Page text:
Jews visiting Jerusalem’s Temple Mount compound during the upcoming Passover festival will inflame tensions at the volatile holy site, senior Palestinian leaders warned on Wednesday.
Adnan Gaith, the head of Fatah’s armed Tanzim wing in Jerusalem, told Israel Radio that any calls by Jewish religious and political leaders to visit the flashpoint compound — which today houses the Al-Aqsa Mosque and the Dome of the Rock, known in Arabic as Haram al-Sharif, or the Holy Sanctuary — “will not bring about peace or quiet.”
“Al-Aqsa is a red line, people will not think twice about protecting it,” Gaith added, referring to persistent accusations that Israel is seeking to change the arrangements at the volatile site. The outbreak of a wave of Palestinian violence and terror attacks that began last year was buoyed by Palestinian claims that Israel was attempting to take control of the Temple Mount. Israel has repeatedly denied there are any such plans.
Jerusalem Mufti Sheikh Muhammad Ahmad Hussein, the Muslim cleric in charge of the Al-Aqsa Mosque, also warned against increased Jewish “provocations” at the compound during the Jewish festival, which begins next Friday evening.
“We must stop religious groups and extremist Jews from invading this Muslim holy site,” he told the radio station.
Both Gheit and Hussein accused Prime Minister Benjamin Netanyahu of exacerbating tensions there.
Muslims regard the compound as the third-holiest site in Islam.
In Judaism, the Temple Mount is so holy that Jews have traditionally refrained from praying there, congregating instead at the adjacent Western Wall, a retaining wall of the ancient temple complex, which has become the top holy spot for Jewish prayer. But during Passover, some religiously observant Jews seek to visit the Mount in homage to the pilgrimages taken by Jews in biblical times.
Under an agreement between the Israeli government and Islamic authorities at the site, Jews are allowed to visit but not pray at the site, which is revered as the location of both ancient Jewish temples.
Jewish visitors suspected of violating the Temple Mount prayer ban are routinely arrested by police.
Clashes between Palestinian youths and Israeli security forces erupted at the compound in September 2015 amid fears among Muslims that Israel was planning to change rules governing the site. Israel denied any such plans.
The clashes preceded a wave of Palestinian terrorism and violence, including stabbing, shooting and vehicular ramming attacks that have killed 29 Israelis, two Americans, an Eritrean and a Sudanese since October 1 last year. Some 200 Palestinians have been killed by Israeli security forces in this period, most of them while carrying out attacks, according to Israeli officials.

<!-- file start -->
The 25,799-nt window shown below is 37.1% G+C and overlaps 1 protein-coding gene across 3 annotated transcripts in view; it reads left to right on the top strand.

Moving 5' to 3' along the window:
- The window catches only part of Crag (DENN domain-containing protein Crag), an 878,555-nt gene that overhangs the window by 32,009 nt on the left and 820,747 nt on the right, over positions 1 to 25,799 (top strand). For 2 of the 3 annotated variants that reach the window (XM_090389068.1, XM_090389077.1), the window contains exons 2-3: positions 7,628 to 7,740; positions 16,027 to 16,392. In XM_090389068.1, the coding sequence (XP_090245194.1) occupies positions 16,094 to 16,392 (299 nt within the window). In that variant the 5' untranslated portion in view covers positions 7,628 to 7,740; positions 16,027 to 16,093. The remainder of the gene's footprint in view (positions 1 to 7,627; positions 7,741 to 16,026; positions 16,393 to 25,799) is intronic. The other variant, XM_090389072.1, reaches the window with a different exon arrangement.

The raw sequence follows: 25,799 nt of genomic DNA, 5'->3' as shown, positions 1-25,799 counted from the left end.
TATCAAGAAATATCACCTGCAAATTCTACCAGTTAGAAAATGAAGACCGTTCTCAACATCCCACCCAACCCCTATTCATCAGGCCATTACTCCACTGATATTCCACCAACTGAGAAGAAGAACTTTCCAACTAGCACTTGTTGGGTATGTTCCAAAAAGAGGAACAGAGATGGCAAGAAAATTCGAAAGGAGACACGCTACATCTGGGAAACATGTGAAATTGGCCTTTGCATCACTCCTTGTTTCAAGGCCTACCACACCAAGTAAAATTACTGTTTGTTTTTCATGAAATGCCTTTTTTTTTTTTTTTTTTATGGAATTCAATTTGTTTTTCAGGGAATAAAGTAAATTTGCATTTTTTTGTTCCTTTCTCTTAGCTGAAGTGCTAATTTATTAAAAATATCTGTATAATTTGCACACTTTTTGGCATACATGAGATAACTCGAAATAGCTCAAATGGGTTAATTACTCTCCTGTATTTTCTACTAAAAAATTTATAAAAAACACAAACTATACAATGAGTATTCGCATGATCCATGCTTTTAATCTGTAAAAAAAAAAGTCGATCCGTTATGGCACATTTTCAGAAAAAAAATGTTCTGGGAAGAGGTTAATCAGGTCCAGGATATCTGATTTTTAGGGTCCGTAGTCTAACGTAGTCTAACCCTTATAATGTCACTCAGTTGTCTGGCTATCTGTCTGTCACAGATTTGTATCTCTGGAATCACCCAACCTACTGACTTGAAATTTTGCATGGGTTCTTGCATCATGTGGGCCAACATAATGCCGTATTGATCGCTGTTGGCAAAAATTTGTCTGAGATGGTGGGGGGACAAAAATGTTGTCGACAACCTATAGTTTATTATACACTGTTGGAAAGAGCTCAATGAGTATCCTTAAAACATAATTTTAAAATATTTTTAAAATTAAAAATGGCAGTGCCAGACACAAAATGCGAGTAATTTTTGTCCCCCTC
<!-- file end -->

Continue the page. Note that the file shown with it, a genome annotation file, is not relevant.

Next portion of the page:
In a bid to prevent the stoking of further violence during the holiday, Netanyahu, who first ordered Jewish and Muslim lawmakers off the site late last year, reiterated on Sunday his blanket ban on elected officials visiting the Temple Mount.
Earlier in the week, Netanyahu requested the firebrand Muslim preacher Raed Salah be temporarily distanced from the Temple Mount citing similar reasons.
But despite warnings and precautions, longtime Temple Mount activist Yehuda Glick on Wednesday continued his calls for Jews to ascend the holy site.
Glick, who lobbies for Jewish prayer rights at the site, in addition to ongoing Muslim prayer, called on worshipers to visit the Mount “quietly and respectfully and in compliance with police instructions.”
During an interview with Army Radio, he struck back at Gheit and Hussein, saying that “true religious leaders call for calm, and don’t incite followers to violence.”
Glick expressed confidence that Israeli security forces would be able to prevent potential escalations at the site during the holiday.
Glick was severely wounded in an assassination attempt by a Palestinian man last year over his Temple Mount activism.
Israel captured the Temple Mount and Jerusalem’s Old City from Jordan in the 1967 Six Day War and later annexed the area, but it left Jordanian religious authorities in charge of the Muslim holy sites atop the mount.
Israel and Jordan recently agreed to install video cameras throughout the compound in a bid to ease tensions. Though US Secretary of State John Kerry announced the video surveillance plan during a visit to Amman last year, disputes between Israel and Jordan over who controls the footage and what the cameras may or may not film are reportedly holding up the project.
Times of Israel staff contributed to this report.